By Dr. Paul Kariuki: The 2019 National and Provincial elections have come and gone. Citizens all over the country came out in their numbers and expressed their democratic right. They chose the party that they felt represented their aspirations and presented a vision for the country that they could support. Some voters struggled with their decisions, finding no one party comprehensively captured their interests, nevertheless they voted. Now the real work begins – of rebuilding a fractured society and mending fissures created by intense campaigning of the last three months. It is imperative to note that the onus of rebuilding the nation rests on all of us – citizens included – working collaboratively with government at all levels of governance. However, there are more specific tasks for each segment of our society that must be done to realize a just society as envisioned in our Constitution.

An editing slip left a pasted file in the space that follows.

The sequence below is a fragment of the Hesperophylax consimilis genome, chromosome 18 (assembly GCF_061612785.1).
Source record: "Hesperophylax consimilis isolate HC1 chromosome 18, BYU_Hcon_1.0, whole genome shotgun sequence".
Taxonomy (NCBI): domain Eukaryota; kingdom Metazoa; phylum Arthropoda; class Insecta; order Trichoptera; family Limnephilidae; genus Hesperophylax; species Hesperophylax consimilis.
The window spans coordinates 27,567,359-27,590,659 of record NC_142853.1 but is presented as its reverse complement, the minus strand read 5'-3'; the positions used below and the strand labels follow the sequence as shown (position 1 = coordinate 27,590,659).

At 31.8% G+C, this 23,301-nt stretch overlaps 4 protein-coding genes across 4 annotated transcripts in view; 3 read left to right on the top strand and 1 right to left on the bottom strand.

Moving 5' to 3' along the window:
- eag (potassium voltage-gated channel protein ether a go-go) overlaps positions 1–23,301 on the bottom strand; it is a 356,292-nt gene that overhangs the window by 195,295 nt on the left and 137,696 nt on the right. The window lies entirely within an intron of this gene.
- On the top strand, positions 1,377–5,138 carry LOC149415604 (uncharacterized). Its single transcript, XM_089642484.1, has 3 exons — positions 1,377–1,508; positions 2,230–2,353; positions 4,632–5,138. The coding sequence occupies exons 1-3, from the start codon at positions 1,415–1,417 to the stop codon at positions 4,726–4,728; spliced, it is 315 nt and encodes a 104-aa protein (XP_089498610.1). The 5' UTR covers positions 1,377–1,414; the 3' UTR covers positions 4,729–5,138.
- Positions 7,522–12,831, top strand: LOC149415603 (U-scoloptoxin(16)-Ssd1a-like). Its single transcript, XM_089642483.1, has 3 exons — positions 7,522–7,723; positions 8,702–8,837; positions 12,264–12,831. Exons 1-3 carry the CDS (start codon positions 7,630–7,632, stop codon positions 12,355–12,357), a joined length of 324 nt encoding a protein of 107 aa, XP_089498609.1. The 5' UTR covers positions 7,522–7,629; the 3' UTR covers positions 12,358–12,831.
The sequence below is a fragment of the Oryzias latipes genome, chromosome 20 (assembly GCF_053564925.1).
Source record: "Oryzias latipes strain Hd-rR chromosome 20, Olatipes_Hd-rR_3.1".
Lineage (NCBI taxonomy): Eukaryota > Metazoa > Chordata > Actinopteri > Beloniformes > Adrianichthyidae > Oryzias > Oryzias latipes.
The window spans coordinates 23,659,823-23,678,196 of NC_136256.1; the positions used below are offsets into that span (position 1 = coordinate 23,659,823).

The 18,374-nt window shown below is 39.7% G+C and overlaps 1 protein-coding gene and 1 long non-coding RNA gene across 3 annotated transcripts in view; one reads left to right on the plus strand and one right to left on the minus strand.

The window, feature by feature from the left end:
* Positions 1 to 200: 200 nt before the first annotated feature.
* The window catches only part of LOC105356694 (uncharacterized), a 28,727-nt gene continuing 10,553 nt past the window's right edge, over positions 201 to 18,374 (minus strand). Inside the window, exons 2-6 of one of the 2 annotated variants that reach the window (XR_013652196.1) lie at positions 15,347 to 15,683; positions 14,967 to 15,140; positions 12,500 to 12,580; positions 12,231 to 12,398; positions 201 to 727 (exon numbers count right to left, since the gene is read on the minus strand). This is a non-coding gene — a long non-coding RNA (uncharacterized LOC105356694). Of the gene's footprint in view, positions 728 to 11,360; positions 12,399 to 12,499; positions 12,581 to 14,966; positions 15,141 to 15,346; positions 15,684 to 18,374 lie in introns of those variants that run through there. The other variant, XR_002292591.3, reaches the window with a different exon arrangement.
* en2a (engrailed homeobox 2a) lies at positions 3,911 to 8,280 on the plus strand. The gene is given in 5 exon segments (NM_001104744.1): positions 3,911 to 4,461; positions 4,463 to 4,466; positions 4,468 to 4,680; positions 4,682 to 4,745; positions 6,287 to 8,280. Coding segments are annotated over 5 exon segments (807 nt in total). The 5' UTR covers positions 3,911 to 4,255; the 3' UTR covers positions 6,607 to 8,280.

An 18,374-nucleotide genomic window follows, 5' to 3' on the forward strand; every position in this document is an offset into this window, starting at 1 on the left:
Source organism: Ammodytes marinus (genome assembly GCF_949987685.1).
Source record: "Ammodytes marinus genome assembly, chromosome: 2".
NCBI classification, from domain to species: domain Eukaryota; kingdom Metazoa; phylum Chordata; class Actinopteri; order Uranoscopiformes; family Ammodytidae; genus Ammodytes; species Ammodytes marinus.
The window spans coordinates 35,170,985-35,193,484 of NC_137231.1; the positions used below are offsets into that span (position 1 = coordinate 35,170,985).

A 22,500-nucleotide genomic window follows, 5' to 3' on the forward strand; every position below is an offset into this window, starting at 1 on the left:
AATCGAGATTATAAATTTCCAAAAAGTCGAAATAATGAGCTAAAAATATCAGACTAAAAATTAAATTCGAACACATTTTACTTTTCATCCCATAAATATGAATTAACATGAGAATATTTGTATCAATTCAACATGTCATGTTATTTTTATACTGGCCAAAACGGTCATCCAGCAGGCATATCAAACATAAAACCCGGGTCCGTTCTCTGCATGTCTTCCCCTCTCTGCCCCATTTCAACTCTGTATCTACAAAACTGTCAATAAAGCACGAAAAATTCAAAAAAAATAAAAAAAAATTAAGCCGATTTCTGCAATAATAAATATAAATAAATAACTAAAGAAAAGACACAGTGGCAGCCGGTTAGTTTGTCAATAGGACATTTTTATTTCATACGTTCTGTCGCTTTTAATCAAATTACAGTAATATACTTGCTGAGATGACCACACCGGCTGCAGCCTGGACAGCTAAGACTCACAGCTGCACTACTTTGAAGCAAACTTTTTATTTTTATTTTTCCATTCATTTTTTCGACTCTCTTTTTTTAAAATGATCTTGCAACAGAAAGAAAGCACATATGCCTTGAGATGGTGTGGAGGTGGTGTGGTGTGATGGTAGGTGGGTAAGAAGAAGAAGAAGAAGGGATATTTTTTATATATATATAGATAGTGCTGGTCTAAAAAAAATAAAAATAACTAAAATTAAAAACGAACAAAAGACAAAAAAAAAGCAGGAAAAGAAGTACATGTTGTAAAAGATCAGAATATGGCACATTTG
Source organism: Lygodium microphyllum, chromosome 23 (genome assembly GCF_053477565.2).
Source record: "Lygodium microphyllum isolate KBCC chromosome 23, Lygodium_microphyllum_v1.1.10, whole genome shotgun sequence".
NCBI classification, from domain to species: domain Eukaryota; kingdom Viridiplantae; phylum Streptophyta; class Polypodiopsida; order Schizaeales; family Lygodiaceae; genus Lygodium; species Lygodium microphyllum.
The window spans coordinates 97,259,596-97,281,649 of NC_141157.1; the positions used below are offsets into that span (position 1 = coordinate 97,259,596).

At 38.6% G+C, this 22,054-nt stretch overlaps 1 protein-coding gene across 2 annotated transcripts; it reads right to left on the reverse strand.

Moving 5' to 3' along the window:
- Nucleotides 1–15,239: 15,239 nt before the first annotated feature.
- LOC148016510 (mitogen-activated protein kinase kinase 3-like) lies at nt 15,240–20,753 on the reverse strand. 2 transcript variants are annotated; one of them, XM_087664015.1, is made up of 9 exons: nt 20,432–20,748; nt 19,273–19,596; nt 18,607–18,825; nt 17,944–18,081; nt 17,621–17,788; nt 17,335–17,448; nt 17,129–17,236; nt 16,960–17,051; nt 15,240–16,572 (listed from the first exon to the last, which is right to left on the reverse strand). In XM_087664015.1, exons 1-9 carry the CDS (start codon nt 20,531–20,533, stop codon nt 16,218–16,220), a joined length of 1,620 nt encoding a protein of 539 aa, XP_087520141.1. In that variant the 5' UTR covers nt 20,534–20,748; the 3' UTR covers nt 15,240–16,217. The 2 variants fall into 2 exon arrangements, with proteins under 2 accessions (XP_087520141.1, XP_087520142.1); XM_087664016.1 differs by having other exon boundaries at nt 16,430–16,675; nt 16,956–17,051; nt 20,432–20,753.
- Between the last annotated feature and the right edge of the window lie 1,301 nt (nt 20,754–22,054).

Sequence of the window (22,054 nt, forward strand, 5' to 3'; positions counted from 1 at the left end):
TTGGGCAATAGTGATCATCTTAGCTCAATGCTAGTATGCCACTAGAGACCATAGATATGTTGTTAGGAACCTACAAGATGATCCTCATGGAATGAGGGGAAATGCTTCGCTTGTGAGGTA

Firstly, the government is tasked with a significant load of responsibility in delivering all its promises made to the nation during the campaigning season. Fighting corruption in all of its forms must remain at the forefront of the new administration. The various commissions are making significant inroads into the various webs of corruption that invaded and controlled the public sector in the last decade. Citizens and civil society will actively advocate for proactive actions from the state to follow-up on every expose and take decisive actions towards those named as active agents of corruption. This is pivotal in rebuilding trust in government. Moreover, the new administration will be held responsible in addressing local issues that featured prominently in every campaign engagement with political parties throughout the country. Poor basic services delivery remained a serious talking point, in some cases, some communities in the various parts of the country decided to abstain from voting. The sense of despair and hopelessness eclipsed the realities that the power of a vote carries when a citizen decides to exercise their democratic privilege. Whilst their despair was legitimate in those instances, it cannot be business as usual. The new administration must now resume office with a renewed sense of urgency and address all the issues that citizens brought to its attention during the campaigning period. Failure to act decisively and deliver satisfactorily, may affect their popularity come local government elections in 2021. Given the outcome of this year’s elections, the ruling party now understands that its devoted base is shifting its attention and loyalty is no longer guaranteed.